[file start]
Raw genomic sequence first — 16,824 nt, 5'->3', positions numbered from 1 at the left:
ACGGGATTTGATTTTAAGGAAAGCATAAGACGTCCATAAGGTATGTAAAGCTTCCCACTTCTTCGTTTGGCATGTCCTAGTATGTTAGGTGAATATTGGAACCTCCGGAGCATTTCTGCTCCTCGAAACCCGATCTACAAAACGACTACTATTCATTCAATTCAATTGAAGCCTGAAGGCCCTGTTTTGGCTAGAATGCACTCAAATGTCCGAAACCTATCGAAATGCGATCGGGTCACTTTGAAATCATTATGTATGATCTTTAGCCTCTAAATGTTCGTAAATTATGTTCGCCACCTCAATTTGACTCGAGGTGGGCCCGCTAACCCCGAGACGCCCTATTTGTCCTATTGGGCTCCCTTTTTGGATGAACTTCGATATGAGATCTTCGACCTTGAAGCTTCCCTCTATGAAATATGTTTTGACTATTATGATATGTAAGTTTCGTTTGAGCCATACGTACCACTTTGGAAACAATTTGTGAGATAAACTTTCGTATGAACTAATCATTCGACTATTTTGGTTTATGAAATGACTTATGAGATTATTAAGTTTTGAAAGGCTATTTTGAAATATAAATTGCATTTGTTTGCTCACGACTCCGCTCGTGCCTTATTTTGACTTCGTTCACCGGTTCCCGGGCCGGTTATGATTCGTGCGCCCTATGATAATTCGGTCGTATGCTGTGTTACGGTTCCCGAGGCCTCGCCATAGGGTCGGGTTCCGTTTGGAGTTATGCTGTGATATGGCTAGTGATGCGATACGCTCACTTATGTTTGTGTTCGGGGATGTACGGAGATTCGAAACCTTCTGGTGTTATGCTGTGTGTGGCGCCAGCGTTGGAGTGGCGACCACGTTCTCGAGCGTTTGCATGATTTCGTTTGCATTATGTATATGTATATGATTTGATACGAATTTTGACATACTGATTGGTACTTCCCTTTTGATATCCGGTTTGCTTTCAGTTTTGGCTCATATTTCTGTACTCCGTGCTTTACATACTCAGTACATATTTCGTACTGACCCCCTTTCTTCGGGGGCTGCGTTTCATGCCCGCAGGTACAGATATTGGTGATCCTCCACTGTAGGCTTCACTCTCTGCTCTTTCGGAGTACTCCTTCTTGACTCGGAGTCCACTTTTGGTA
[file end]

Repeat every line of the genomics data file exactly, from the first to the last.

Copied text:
Raw genomic sequence first — 16,824 nt, 5'->3', positions numbered from 1 at the left:
ACGGGATTTGATTTTAAGGAAAGCATAAGACGTCCATAAGGTATGTAAAGCTTCCCACTTCTTCGTTTGGCATGTCCTAGTATGTTAGGTGAATATTGGAACCTCCGGAGCATTTCTGCTCCTCGAAACCCGATCTACAAAACGACTACTATTCATTCAATTCAATTGAAGCCTGAAGGCCCTGTTTTGGCTAGAATGCACTCAAATGTCCGAAACCTATCGAAATGCGATCGGGTCACTTTGAAATCATTATGTATGATCTTTAGCCTCTAAATGTTCGTAAATTATGTTCGCCACCTCAATTTGACTCGAGGTGGGCCCGCTAACCCCGAGACGCCCTATTTGTCCTATTGGGCTCCCTTTTTGGATGAACTTCGATATGAGATCTTCGACCTTGAAGCTTCCCTCTATGAAATATGTTTTGACTATTATGATATGTAAGTTTCGTTTGAGCCATACGTACCACTTTGGAAACAATTTGTGAGATAAACTTTCGTATGAACTAATCATTCGACTATTTTGGTTTATGAAATGACTTATGAGATTATTAAGTTTTGAAAGGCTATTTTGAAATATAAATTGCATTTGTTTGCTCACGACTCCGCTCGTGCCTTATTTTGACTTCGTTCACCGGTTCCCGGGCCGGTTATGATTCGTGCGCCCTATGATAATTCGGTCGTATGCTGTGTTACGGTTCCCGAGGCCTCGCCATAGGGTCGGGTTCCGTTTGGAGTTATGCTGTGATATGGCTAGTGATGCGATACGCTCACTTATGTTTGTGTTCGGGGATGTACGGAGATTCGAAACCTTCTGGTGTTATGCTGTGTGTGGCGCCAGCGTTGGAGTGGCGACCACGTTCTCGAGCGTTTGCATGATTTCGTTTGCATTATGTATATGTATATGATTTGATACGAATTTTGACATACTGATTGGTACTTCCCTTTTGATATCCGGTTTGCTTTCAGTTTTGGCTCATATTTCTGTACTCCGTGCTTTACATACTCAGTACATATTTCGTACTGACCCCCTTTCTTCGGGGGCTGCGTTTCATGCCCGCAGGTACAGATATTGGTGATCCTCCACTGTAGGCTTCACTCTCTGCTCTTTCGGAGTACTCCTTCTTGACTCGGAGTCCACTTTTGGTA